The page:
• COILHOUSE magazine: Inform. Inspire. Infect. Mer, Nadya, and Zoetica got together to make a magazine and madly, madly succeeded. Here’s their schtick, “COILHOUSE is a love letter to alternative culture, written in an era when alternative culture no longer exists. On paper and on the web, a collection of articles, interviews, rants, musings, and imagery showcasing the planet’s bravest explorers of Ye Old Future.” Each issue is a piece of art wrapped in design then hammered onto paper. As a bonus, they’ve also got some pretty sleek t-shirts.
  • Chiggers: One for the kids, Hope‘s latest graphic novel is a very sweet story about “nerdy teenaged girls” who meet at summer camp. The local indie bookstore has it on the shelf up next to Twilight with a little sign that says, “this author won an Eisner Award, please give this to your daughter instead.” (Really, I even took a picture.) Salamander Dream, her first book, is available on-line.

    (As a footnote, Charity Larrison, someone I will love forever, also has kid-recommended work available on-line. Start with Busted Wonder, a work of joy if there ever was one.)

  • Y: The Last Man: A graphic novel set for the adults, this time, by Brian K. Vaughan and David‘s darling friend, Pia Guerra. A mysterious plague has killed every man on earth except Yorick Brown, who was somehow spared. Pia’s a solid, very talented artist, and I sorely wish she’d had the chance to contribute to the writing near the end of Y as much she did at the beginning, but even so, they’re well worth your time.
  • The fast fiction challenge by Lee Barnet: One of the best things about following Budgie on-line are his completely delightful, razor wire witty short short replies to a challenge he posted to his journal ages and yonks ago, “requested: “reply with a title (no longer than four words) about which you’d like me to write a fast fiction of exactly 200 words, along with a word you want me to include in the tale.” This little chapbook is 180 of his so-far favourites. Given how clever the man can be, if they’re his favourites, you know they’re going to be killer.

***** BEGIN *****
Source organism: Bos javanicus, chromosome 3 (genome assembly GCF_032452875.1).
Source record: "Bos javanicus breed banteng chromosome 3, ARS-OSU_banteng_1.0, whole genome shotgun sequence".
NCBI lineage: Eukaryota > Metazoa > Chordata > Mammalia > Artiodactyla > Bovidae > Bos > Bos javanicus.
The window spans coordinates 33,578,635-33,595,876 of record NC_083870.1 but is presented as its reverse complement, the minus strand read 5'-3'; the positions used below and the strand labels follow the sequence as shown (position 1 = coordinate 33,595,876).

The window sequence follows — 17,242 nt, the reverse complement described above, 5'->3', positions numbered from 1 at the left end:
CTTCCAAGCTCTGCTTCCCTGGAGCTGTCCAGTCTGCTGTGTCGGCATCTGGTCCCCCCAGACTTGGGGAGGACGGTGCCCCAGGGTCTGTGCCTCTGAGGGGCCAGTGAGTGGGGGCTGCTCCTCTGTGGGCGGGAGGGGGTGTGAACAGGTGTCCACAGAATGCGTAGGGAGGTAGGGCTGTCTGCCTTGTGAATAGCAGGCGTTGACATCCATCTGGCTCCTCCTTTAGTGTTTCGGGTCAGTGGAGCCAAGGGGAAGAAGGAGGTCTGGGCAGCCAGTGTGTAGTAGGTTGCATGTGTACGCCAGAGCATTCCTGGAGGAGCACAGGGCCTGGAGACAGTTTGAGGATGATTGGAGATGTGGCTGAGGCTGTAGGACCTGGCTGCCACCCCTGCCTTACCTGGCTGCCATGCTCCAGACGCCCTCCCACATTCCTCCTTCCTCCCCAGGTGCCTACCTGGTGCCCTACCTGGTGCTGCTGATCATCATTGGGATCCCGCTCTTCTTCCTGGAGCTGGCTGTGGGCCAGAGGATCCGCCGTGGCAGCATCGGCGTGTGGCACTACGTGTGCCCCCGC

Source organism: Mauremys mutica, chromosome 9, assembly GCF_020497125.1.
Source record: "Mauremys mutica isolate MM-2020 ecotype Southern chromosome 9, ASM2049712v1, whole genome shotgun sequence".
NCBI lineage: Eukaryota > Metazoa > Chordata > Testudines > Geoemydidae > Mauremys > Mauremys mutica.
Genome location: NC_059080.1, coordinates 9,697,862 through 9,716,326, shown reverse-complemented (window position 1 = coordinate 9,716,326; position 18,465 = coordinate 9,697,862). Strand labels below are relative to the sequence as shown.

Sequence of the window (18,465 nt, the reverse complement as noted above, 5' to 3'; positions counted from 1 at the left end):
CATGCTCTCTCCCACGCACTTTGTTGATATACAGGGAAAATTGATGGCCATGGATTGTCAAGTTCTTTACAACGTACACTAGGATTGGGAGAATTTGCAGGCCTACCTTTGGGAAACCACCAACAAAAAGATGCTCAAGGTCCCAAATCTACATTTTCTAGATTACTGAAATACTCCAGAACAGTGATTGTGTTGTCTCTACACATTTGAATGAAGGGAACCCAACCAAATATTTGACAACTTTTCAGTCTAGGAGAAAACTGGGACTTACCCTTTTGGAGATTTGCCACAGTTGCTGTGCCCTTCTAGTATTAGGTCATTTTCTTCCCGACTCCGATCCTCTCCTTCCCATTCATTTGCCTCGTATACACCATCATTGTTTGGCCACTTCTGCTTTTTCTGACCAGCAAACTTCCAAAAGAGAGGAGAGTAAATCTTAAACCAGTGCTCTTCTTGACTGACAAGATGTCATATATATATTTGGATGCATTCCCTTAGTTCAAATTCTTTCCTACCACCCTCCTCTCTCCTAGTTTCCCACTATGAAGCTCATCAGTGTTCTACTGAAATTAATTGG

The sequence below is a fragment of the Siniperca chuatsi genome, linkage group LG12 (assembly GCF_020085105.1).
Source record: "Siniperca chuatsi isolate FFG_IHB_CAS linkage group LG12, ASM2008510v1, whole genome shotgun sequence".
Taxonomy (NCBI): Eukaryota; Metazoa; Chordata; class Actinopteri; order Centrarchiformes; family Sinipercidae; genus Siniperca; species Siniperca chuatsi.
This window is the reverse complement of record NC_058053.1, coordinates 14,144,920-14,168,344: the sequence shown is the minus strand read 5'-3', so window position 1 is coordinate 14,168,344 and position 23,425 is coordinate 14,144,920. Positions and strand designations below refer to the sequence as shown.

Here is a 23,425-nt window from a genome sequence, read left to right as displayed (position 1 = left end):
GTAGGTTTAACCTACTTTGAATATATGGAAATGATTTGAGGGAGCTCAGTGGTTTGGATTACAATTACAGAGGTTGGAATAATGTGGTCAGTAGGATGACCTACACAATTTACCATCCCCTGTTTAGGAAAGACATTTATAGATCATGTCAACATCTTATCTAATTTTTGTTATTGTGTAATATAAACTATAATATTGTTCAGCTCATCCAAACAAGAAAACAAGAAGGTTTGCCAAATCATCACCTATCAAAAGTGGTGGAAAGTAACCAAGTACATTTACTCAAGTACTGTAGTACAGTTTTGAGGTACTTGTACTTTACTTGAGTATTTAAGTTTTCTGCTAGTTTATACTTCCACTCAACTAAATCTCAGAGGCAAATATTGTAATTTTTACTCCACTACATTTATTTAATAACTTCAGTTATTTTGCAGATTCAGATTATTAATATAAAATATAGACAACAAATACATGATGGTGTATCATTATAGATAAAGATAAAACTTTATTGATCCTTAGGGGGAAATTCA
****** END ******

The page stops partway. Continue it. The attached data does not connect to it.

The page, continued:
• Hacking The Earth: “Environmental futurist Jamais Cascio explores the implications of geoengineering in this collection of thought-provoking essays. Is our civilization ready to take on the task of re-engineering the planet?” For $12.99, can learning how to save the planet get any easier?
  • The Age of the Warrior: Selected Writings: Robert Fisk is a war correspondant for London’s Independent. The bleak depths of winter might not be the perfect time for this, but if you’ve ever been curious to learn what is actually going down in the Middle East, here’s a grand a place to start. It’s understandably a bit liberally biased, as the man’s been living surrounded by atrocity and violence for thirty years, but it’s very well possible his writing and perspective on his topics are unmatched.
  • Late Night Thoughts on Listening to Mahler’s Ninth Symphony: A magnificent small collection of essays by the scientist Lewis Thomas. I haven’t the foggiest how I acquired my copy. I suspect it was a gift in a batch of books, but I truly do not know, which is sad, as I would very much like someone to thank. Late Night Thoughts is a very pretty book, so elegant and thought provoking it near breaks my heart that the author is dead.
  • Freakonomics and Superfreakonomics: The Hidden Side of Everything by Steven D. Levitt & Stephen J. Dubner. They are excellent. I say so. The internet says so. I’ve just realized the time, so that’s all I’m going to say. Find them, read them, laugh, worry, enjoy. The life of the day-job requires I must now get to bed. edit: apparently they’re playing silly buggers all through the second book, so nevermind that one, stick with the first.


    Pipe up in the comments if you’d like a plug to something, (I’m looking at you, David), or even if you simply appreciate what I’m trying to do. The more positive response, the more I’ll put the effort in, and hot damn, have I got a lot of cool stuff I want to show you sitting open in tabs right now.